Movies

Shia LaBeouf Got His Chest Tattooed For *This*? ‘The Tax Collector’ Is A Dour Mexploitation Disaster

If I had gone into The Tax Collector not having seen Training Day or Fury I probably would’ve come away assuming that David Ayer was some knucklehead townie with a Scarface tattoo. Insomuch as Ayer’s latest movie has principles or themes at all, it seems to worship power, wealth, cartoon masculinity and cartoon religion; a dour, incoherent shoot-em-up that plays like Mexploitation Troy Duffy.

It’s the kind of film that’s self-serious enough to be painful but not quite enough to be funny. The most interesting thing about it, in fact, is that Shia LaBeouf actually got his entire chest tattooed with the name of his character in this forgettable slog — “Creeper,” complete with a lady kissing a clown and Mickey Mouse hands throwing up signs. (Publicity stunt or not, I’m close to declaring Shia LaBeouf the brilliant performance artist his biggest fans always said he was).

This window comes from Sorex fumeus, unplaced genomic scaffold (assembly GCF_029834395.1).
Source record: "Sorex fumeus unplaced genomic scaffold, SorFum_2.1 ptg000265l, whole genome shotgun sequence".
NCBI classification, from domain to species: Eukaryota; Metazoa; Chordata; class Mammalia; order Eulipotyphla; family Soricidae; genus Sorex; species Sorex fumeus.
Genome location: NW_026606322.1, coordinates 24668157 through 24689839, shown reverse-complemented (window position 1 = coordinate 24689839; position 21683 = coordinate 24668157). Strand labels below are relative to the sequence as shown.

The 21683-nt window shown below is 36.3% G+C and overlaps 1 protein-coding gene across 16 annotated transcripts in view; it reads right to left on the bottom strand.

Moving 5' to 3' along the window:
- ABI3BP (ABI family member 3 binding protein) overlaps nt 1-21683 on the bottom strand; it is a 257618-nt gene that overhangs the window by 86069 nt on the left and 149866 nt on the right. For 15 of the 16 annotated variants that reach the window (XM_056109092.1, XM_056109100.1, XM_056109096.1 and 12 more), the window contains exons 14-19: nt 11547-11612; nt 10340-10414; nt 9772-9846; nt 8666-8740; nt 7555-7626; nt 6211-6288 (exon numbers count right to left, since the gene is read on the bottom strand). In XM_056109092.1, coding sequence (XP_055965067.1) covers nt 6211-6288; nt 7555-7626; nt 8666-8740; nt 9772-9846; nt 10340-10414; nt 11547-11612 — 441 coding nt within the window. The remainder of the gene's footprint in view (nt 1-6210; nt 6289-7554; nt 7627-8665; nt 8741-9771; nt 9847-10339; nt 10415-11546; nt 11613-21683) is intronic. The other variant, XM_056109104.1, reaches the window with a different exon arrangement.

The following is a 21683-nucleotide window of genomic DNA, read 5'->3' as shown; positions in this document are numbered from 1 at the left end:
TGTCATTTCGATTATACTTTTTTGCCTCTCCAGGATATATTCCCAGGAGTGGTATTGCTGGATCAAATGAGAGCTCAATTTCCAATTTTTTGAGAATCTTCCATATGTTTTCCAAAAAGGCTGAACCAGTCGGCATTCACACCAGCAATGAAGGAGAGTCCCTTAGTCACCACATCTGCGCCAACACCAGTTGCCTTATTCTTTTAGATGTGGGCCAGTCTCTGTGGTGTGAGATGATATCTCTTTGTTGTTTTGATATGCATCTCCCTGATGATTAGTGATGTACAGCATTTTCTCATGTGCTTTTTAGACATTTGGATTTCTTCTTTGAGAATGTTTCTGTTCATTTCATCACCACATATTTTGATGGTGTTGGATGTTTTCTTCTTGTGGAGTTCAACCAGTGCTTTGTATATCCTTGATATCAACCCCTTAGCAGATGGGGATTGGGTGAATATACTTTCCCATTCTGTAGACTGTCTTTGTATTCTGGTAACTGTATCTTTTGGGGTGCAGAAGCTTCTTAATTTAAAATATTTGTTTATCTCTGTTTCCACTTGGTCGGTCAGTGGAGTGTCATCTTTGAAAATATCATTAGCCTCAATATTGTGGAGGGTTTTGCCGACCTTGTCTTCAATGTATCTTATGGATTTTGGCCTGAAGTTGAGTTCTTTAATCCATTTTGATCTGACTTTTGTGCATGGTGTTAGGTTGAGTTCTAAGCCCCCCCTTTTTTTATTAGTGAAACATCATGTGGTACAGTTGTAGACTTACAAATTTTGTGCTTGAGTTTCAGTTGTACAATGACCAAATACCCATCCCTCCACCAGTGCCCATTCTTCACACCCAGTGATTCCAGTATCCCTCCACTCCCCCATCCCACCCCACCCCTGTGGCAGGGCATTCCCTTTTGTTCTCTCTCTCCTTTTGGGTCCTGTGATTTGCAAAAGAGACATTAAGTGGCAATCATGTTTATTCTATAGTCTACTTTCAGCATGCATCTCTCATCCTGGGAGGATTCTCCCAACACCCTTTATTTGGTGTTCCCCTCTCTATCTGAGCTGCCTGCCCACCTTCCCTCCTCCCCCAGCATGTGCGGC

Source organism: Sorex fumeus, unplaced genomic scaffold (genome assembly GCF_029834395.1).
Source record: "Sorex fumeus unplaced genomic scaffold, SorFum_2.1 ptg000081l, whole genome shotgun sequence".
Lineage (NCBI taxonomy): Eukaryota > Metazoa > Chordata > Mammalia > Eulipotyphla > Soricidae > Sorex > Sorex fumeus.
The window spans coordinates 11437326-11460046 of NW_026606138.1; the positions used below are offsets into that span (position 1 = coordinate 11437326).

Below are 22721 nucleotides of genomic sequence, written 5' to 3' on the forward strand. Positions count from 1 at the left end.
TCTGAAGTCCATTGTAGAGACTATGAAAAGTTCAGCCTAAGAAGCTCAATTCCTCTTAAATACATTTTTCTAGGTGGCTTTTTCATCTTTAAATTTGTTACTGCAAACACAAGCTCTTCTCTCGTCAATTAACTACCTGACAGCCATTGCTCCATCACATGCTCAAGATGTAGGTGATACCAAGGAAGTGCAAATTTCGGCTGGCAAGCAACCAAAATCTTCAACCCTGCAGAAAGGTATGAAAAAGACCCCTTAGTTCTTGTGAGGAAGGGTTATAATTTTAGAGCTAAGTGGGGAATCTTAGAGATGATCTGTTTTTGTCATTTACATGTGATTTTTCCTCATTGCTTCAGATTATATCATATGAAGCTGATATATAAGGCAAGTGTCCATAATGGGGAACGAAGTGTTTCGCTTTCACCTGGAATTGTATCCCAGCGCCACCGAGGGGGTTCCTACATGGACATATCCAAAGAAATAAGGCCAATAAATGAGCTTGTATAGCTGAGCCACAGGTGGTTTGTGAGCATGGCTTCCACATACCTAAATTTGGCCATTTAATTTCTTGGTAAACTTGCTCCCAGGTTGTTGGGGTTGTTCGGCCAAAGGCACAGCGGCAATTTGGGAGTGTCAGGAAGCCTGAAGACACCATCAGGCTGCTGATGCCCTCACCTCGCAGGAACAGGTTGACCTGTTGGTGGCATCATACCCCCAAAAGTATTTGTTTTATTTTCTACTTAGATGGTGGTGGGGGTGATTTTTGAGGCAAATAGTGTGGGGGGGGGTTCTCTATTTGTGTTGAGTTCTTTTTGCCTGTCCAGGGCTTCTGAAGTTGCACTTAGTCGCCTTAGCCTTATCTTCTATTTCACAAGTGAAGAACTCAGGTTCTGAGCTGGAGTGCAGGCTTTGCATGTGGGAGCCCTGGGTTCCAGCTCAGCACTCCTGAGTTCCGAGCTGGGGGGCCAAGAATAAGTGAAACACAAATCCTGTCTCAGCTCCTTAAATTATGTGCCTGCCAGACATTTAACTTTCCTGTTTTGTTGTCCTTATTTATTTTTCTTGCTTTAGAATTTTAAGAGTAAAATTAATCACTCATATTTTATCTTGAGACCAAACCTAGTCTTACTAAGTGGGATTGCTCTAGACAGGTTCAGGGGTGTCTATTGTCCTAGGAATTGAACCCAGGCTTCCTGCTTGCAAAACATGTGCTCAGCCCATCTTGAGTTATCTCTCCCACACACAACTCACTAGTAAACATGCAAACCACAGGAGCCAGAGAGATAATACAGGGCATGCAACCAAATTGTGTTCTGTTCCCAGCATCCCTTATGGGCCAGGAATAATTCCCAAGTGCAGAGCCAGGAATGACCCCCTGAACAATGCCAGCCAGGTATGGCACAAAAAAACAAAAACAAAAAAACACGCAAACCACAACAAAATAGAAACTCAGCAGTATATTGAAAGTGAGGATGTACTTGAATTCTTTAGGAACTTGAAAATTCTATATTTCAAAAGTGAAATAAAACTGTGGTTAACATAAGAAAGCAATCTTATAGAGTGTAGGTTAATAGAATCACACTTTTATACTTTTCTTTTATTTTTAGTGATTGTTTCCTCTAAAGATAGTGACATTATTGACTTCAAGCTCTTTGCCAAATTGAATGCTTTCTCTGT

As you may have already gleaned from his giant tattoo, Labeouf plays “Creeper” in the film, a character David Ayer takes great pains to point out is not an example of a white actor playing a Chicano character, but rather a white actor playing a white character who only acts Chicano. Which is to say, Ayer takes these pains in real life. In the actual movie, Creeper is just one of many corny Tax Collector characters who pose and posture and throw in the occasional Spanglishisms like chancla or putaso. Labeouf’s whiteness, in any case, is miles down the list of The Tax Collector‘s biggest flaws. LaBeouf scrolling through the nudes on his phone is one of the few genuinely enjoyable moments in The Tax Collector (“thass Araceli from Diamond Bar”), which is only barely not a feature adaptation of the ComeOutsideFoo Instagram account.